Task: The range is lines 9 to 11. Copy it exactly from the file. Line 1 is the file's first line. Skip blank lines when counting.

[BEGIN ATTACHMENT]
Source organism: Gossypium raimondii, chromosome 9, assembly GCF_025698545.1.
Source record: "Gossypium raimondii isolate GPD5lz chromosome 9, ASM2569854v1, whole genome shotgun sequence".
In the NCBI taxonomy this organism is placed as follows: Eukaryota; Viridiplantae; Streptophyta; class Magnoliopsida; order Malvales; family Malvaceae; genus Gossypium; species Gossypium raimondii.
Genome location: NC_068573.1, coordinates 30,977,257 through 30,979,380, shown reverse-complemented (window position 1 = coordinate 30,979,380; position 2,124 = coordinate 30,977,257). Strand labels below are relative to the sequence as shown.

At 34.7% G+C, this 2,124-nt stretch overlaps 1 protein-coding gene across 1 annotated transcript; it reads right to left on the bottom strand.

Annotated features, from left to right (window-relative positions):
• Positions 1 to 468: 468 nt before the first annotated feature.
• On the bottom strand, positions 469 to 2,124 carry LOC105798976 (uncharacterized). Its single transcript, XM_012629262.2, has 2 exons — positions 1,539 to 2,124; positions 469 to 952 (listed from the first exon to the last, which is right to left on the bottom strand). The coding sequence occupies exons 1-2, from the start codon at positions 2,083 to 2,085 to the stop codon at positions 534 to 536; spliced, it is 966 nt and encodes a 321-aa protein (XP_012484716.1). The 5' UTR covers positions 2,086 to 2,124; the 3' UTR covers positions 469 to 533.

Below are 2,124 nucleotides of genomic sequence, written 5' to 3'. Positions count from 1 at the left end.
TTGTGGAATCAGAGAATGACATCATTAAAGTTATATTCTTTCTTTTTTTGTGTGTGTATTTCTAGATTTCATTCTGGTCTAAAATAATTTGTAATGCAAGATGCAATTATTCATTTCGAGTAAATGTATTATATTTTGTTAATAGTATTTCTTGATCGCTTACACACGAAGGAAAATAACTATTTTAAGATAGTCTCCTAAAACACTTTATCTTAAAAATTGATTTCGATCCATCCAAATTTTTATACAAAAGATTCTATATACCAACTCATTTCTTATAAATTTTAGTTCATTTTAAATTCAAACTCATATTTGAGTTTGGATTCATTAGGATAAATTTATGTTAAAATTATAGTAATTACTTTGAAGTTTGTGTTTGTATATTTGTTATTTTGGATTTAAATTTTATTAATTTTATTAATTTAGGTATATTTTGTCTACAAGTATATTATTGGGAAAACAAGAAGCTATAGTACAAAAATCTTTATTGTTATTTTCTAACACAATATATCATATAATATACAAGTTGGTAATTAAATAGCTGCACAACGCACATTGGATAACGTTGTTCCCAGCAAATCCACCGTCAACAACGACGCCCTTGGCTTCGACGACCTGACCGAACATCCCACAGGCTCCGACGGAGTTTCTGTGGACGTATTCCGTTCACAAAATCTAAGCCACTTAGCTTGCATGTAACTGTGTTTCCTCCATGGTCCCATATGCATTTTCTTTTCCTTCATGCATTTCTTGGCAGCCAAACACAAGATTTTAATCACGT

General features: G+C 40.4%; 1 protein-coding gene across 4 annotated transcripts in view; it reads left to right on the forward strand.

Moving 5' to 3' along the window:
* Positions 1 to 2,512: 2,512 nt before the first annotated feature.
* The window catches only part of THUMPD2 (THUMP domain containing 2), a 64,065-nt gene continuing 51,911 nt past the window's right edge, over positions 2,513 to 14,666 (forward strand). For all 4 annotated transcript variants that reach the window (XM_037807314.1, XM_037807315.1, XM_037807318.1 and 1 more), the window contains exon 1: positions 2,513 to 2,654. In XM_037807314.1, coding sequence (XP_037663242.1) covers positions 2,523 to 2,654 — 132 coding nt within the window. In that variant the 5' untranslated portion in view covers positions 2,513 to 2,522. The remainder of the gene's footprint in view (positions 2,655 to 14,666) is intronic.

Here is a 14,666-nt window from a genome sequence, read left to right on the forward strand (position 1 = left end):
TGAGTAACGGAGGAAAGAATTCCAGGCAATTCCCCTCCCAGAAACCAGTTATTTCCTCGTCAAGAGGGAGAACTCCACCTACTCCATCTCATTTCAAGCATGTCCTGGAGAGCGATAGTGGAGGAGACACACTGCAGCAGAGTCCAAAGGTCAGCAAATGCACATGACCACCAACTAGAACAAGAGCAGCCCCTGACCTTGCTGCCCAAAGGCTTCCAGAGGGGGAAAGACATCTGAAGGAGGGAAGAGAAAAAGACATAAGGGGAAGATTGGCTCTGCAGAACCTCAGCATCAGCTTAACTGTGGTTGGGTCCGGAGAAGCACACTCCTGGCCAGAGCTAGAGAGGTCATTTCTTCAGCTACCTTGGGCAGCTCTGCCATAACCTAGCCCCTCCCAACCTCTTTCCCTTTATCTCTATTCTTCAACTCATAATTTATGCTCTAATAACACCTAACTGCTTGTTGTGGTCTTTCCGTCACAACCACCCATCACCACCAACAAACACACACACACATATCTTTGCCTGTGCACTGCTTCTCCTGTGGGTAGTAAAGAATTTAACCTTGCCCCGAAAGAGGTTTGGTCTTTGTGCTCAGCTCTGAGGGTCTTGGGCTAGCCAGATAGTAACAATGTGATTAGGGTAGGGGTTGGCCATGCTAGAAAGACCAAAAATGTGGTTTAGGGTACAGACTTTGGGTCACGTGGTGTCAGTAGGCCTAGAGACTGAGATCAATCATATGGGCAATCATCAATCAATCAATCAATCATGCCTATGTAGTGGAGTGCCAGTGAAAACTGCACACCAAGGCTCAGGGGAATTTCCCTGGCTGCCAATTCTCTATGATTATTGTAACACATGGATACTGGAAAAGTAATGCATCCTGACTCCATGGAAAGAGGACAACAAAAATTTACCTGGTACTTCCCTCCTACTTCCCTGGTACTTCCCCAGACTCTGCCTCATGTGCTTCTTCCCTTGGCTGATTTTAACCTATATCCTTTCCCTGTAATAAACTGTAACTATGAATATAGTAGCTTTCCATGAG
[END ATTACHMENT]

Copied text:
Below are 2,124 nucleotides of genomic sequence, written 5' to 3'. Positions count from 1 at the left end.
TTGTGGAATCAGAGAATGACATCATTAAAGTTATATTCTTTCTTTTTTTGTGTGTGTATTTCTAGATTTCATTCTGGTCTAAAATAATTTGTAATGCAAGATGCAATTATTCATTTCGAGTAAATGTATTATATTTTGTTAATAGTATTTCTTGATCGCTTACACACGAAGGAAAATAACTATTTTAAGATAGTCTCCTAAAACACTTTATCTTAAAAATTGATTTCGATCCATCCAAATTTTTATACAAAAGATTCTATATACCAACTCATTTCTTATAAATTTTAGTTCATTTTAAATTCAAACTCATATTTGAGTTTGGATTCATTAGGATAAATTTATGTTAAAATTATAGTAATTACTTTGAAGTTTGTGTTTGTATATTTGTTATTTTGGATTTAAATTTTATTAATTTTATTAATTTAGGTATATTTTGTCTACAAGTATATTATTGGGAAAACAAGAAGCTATAGTACAAAAATCTTTATTGTTATTTTCTAACACAATATATCATATAATATACAAGTTGGTAATTAAATAGCTGCACAACGCACATTGGATAACGTTGTTCCCAGCAAATCCACCGTCAACAACGACGCCCTTGGCTTCGACGACCTGACCGAACATCCCACAGGCTCCGACGGAGTTTCTGTGGACGTATTCCGTTCACAAAATCTAAGCCACTTAGCTTGCATGTAACTGTGTTTCCTCCATGGTCCCATATGCATTTTCTTTTCCTTCATGCATTTCTTGGCAGCCAAACACAAGATTTTAATCACGT

General features: G+C 40.4%; 1 protein-coding gene across 4 annotated transcripts in view; it reads left to right on the forward strand.